Heart Mountain Horseshoe
Hiking the Heart Mountain Horseshoe is a wonderful hike near Canmore. Hiking the full Horseshoe gets you away from the highway and into incredible, big-mountain views. Who knew hiking around Heart Mountain would be this great? We love this hike!
The Heart Mountain Parking Lot is roughly 17.3km east of Canmore on the TransCanada highway. Whether you are coming from the east or west, take the turn-off at Lac des Arcs and go to the south side of the highway, where you will find a parking lot.
|When to do|
May to early October
Before you do this hike, please be aware that this hike does have a scramble as you ascend, which requires the use of hands for two moves to get through a rock-band. Some people find it easy, some people hate it. Check out the photos to understand what this looks like.
OK, now onto the Heart Mountain Horseshoe Hike. This is a great hike, but it doesn’t start out like one, as you climb steeply up to the summit of Heart Mountain. The great hiking comes after you’re over the first peak and on the horseshoe. Then it’s tranquility, great views and a fantastic day out.
To start this hike, head past the toilets near the parking lot and past a Heart Creek sign, and then head into the trees. You’ll walk on a trail through woods.
When you come to a creek (Heart Creek) you can either follow a faint path down and over the creek or follow the creek up for a short while. On our GPS we have taken a faint path past a trail-closed sign down to Heart Creek and crossed the creek. Once you come up other side you will see the scramblers route sign for Heart Mountain.
Start hiking up the ‘Scramblers Route’ for Heart Mountain. The trail up Heart Mountain is steep and rocky.
After about 45 minutes of climbing you will come to a rock band. You do not need to scramble up this rock band. Instead, go left and follow a dirt trail up through the forest for a few minutes and then pop back out onto the ridge top. Note: DO NOT GO RIGHT at this rock band, as it’s easy to get into exposed, very dangerous scrambling.
Soon you’ll come to another small rock band. At this rock band stay to the left going up. Quite soon after this rock band you come to another, smaller rock band to get over. At this smaller rock band there is a clear path going to the left—through the forest—to get around it.
Soon you will see a ridge rising on your left. As you get close you’ll see a faded red triangle on a rock (roughly 2.4km form the start). There are often some small orange plastic flags here as well. Take this path, this is the only scramble you can’t avoid. To get up the scramble requires some flexibility or a hand from a friend. Some people hate this scramble, others find it easy. If this is too tough, don’t hesitate to turn around here.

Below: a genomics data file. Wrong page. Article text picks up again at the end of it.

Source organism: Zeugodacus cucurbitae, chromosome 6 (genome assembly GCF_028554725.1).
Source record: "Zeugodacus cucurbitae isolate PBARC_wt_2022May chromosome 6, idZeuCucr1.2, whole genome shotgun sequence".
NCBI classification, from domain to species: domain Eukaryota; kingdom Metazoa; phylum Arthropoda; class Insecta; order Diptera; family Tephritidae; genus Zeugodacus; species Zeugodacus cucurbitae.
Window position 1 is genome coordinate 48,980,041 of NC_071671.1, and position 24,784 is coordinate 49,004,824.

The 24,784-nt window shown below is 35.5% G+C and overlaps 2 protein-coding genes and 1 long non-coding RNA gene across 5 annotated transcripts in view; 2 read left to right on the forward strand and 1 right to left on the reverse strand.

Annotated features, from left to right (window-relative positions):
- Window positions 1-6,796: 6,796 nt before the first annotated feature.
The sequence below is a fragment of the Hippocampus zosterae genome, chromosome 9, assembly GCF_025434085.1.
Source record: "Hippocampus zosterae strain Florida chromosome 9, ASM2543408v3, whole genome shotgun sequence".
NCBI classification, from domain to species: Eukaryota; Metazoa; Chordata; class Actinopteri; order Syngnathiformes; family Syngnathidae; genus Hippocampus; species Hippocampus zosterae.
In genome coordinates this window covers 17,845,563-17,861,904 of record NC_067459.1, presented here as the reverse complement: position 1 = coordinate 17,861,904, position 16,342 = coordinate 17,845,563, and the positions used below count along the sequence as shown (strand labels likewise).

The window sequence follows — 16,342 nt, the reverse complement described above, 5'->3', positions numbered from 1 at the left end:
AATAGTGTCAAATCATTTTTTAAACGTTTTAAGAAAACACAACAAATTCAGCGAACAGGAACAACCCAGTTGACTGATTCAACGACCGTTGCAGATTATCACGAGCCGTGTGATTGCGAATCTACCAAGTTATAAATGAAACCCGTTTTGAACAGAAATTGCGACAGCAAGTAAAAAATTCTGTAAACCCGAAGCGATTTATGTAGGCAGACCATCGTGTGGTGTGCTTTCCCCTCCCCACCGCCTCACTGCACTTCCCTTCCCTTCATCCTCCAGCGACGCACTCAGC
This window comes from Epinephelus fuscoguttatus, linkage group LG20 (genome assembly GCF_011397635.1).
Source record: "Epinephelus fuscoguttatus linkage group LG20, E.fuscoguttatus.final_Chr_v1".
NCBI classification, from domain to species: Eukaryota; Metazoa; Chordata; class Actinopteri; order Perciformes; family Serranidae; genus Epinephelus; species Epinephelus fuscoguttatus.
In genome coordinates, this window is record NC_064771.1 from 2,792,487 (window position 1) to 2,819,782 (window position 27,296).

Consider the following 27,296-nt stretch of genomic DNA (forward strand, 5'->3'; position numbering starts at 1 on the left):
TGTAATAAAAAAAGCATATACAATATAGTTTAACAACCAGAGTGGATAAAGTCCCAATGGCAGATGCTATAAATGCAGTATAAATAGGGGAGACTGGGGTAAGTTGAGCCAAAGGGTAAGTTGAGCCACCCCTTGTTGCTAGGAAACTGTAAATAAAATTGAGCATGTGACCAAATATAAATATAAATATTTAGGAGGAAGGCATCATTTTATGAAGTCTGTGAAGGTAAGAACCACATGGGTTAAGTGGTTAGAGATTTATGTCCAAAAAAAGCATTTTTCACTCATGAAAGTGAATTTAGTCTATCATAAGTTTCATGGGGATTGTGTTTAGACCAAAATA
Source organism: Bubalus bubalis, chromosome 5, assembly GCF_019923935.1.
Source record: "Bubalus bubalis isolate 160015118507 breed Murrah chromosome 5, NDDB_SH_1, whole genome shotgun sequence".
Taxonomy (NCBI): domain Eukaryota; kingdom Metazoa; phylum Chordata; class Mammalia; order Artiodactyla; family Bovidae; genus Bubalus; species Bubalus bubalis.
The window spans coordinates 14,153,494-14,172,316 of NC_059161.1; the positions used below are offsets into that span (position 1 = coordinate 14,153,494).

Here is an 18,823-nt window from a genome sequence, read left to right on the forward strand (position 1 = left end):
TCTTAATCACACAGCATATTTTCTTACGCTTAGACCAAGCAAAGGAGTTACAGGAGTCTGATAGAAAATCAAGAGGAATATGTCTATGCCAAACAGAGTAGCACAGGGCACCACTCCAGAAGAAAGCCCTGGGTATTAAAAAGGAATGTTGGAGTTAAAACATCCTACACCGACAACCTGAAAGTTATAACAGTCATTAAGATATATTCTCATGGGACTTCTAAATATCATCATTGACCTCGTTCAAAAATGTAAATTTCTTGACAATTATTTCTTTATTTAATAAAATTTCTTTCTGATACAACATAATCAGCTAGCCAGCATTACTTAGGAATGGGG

Once over this scramble you get up on the ridge. Stay left, away from edge, heading onto a path that snakes through the trees.
Coming out of the trees you are presented with a steep gully. On our GPS we explored a route to the left, however it’s easier to hike up this gully. The route going left is a lot rougher and has a bit of exposure.
Continue hiking uphill, making sure you stay well away from the edge on the right. There are many paths here, so take care and ensure the route you are on is safe and you are not trending out toward the edge and the dangerous cliffs below.
Finally, after 2-2.5h from the start you come out on the flat summit ridge of Heart Mountain and eventually reach the summit. The summit of Heart Mountain is 2135m. The next few km’s are the best part of the hike, in our opinion! There is a whole other mountain environment back here. Best of all, the path past the summit sees a lot less traffic. The last two times we hiked it there was nobody else on the trail!
As you continue forward, the path will curve to the left as it goes down off the Heart Mountain summit. Eventually the path goes into forest as it curves left towards Grant MacEwan Peak, SE from the Heart Mountain summit.
The path is clear as it takes you to the summit of Grant MacEwan Peak (2148m). Most people get here in 3–3.5 hrs from the car.
There is a summit register at Grant MacEwan Peak, so bring a pen and write your name for posterity! After leaving your mark on history in the mountain registry, continue down and to the left. You’ll pass a field of wildflowers where you can do your best “Julie Andrews in The Sound of Music” impression.
Once at the third summit the path drops sharply. With a rock wall on your left and a clear path going down over light scree. This scree is just the wrong size to go down easily, and poles definitely help.
After coming down from these rocky, steep bits (some light bum-scooching may be required if you didn’t bring your poles), you’ll enter a forest with a nice soft trail.
You know you are almost done when you come to a creek. Follow the path downhill, with the creek on your left. After the hard rock, the soft forest path is a nice change.
Now at the bottom of the descent you will come to some electrical poles and a clearing. Go left here, under the poles.
Soon you come out from under the poles and onto a path just before a small lake. Go to the left here, following the path all the way back to your car.
In recent years there seems to have been more bear activity here. Hike in a group and bring bear spray. Also, check the weekly bear report to see if there is a bear in the area.
We like to stock up with coffee and snacks at Beamers Coffee bar in Canmore before this hike. It’s great coffee and snacks!
Bow Valley campground is a nice campground nearby. The spots that back onto the Bow River are wonderful, and there is good biking for families in the area.
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